Past projections also have been based on the value of agricultural land that is close to urban areas. That value goes up as people optimize choices during rising temperatures, said Fisher.

    By analyzing agricultural values in non-irrigated, rural areas of the country, the UC Berkeley team reached quite different, more certain conclusions, about the damage from global warming, he said.

    "Non-irrigated U.S. agriculture is unambiguously damaged under the CO2 doubling scenario, and the damages are quite large relative to other estimates," the team concluded in a summary to the paper.

    The paper was presented in Chicago by UC Berkeley doctoral student Wolfram Schlenker. It was co-authored by Michael Hanemann, UC Berkeley professor of agricultural and resource economics.

    The analysis was based on the 1982 and 1987 agricultural censuses of 3,000 U.S. counties which contain an estimation of the relationship between farmland values, climate and other variables. This data, on which most projections are based, overlooks the cost of providing an irrigated water supply in regions that don't now have it, said Fisher.

    In California, for instance, the historic cost of providing irrigation was borne by government primarily and now affects land value in ways that no longer reflect the true costs of creating new irrigated systems, he said.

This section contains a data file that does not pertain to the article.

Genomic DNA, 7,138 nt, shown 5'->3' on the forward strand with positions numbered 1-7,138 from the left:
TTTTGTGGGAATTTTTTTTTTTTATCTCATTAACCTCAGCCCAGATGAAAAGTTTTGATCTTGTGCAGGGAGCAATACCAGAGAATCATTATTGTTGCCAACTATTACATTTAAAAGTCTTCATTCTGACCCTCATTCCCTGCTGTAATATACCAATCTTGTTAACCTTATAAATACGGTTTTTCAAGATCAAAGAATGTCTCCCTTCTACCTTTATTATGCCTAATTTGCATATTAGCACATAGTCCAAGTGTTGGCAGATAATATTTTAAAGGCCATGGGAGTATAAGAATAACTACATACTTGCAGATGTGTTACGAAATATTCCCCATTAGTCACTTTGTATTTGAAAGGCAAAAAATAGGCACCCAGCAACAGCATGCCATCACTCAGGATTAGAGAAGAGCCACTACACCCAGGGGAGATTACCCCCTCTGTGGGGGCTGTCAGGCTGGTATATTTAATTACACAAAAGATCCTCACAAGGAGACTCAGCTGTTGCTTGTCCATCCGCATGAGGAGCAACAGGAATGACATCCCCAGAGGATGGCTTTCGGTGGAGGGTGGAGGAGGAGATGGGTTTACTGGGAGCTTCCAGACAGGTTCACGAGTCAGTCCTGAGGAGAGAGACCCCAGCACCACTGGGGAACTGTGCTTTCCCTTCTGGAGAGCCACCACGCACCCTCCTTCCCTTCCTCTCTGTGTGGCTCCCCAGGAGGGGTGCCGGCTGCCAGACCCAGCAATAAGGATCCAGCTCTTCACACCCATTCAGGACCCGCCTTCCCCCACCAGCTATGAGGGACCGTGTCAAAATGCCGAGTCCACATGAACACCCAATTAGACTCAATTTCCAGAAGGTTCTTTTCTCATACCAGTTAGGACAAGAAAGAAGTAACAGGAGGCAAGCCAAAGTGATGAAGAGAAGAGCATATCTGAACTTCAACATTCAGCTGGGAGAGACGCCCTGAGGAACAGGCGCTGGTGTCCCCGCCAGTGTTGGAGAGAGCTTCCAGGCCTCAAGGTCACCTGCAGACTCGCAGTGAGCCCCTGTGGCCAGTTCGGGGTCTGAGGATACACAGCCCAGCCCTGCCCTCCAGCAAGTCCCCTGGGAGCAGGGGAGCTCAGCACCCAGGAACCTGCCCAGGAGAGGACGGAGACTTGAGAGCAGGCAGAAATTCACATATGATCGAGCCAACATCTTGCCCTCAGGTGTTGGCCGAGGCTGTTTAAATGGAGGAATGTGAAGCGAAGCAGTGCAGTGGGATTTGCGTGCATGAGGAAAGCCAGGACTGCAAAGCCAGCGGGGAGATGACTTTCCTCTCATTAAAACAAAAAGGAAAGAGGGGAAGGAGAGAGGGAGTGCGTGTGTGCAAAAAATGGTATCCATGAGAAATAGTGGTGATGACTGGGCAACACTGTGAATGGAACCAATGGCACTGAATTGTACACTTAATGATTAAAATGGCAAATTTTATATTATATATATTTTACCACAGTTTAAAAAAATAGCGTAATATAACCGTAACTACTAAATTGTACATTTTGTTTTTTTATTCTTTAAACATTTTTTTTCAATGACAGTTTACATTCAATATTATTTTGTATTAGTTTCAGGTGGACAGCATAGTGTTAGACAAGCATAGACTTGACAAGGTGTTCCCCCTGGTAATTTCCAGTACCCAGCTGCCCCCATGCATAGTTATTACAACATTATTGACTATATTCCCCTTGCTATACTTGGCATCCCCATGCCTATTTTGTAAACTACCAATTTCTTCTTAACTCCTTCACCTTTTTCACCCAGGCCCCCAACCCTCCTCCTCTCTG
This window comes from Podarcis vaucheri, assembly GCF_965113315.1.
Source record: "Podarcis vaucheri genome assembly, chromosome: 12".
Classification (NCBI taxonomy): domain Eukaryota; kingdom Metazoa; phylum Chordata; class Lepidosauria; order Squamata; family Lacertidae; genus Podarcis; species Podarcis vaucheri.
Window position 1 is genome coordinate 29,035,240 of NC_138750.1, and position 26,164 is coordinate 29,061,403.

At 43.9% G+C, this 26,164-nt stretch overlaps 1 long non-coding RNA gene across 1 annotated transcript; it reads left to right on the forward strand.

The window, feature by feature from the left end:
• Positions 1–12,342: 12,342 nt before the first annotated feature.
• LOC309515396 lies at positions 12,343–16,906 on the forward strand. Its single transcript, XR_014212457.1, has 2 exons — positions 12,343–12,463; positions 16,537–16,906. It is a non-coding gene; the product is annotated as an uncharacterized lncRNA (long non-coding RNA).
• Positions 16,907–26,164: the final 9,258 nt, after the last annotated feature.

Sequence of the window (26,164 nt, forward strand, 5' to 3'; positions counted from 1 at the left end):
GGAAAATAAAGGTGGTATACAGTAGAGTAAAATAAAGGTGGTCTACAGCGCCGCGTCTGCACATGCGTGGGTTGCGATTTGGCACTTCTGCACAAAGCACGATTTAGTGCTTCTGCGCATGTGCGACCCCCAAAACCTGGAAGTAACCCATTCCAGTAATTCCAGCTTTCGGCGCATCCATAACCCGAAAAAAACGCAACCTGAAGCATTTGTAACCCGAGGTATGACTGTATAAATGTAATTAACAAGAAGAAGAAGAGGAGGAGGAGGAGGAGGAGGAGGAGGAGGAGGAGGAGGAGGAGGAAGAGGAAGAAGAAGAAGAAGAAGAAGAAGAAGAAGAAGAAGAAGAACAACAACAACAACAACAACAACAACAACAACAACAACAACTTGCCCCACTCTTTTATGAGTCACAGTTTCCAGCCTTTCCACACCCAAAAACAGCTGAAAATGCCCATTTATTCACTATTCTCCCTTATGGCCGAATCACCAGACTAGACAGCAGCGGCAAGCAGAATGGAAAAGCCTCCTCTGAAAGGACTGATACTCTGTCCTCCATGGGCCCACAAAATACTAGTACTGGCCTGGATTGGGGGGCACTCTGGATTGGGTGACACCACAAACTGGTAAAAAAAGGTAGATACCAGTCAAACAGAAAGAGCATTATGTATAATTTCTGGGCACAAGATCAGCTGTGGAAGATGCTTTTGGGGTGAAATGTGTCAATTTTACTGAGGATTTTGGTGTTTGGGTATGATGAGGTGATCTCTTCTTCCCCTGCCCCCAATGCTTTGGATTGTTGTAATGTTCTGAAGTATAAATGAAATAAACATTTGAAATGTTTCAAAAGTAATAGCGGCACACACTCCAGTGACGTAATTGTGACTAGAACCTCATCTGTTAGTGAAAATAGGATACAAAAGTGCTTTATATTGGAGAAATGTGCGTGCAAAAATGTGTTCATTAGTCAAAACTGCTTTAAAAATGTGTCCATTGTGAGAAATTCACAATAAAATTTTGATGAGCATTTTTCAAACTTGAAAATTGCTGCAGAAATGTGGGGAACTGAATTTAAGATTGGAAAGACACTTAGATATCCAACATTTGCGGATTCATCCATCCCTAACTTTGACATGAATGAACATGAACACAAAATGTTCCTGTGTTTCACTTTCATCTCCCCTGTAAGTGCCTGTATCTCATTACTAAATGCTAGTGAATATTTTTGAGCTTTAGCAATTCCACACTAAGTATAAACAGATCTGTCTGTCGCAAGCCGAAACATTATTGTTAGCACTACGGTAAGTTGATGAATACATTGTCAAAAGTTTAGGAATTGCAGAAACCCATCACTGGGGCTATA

"We found greater damage to the agricultural economy

    08.07.2001 - Impact of global warming on U.S. agriculture larger and more negative than expected, say UC Berkeley resource experts
     
  10. KittenKoder
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    KittenKoder Senior Member

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    Here's a new thought, or theory, that most environuts won't like.

    The earth itself is a living organism .. at least many believe so. We can agree that most of the earths resources actually come from rain forests. Rain forests need warmer temperatures to thrive, tropical weather patterns more specifically. Perhaps the planet is evolving to support the life it has by warming up so that the rain forests can thrive in more places, thus cleaning the atmosphere and providing larger amounts of oxygen for the species that require it. Let's just suppose this is the case, then stopping it would actually not help us, but allowing it to happen would increase our resources vastly to accommodate our species' increasing population while increasing our chances of finding better and more resources for fuel and sciences (primarily medical) without harming the current limited rain forests.

    Gotta love copy and paste.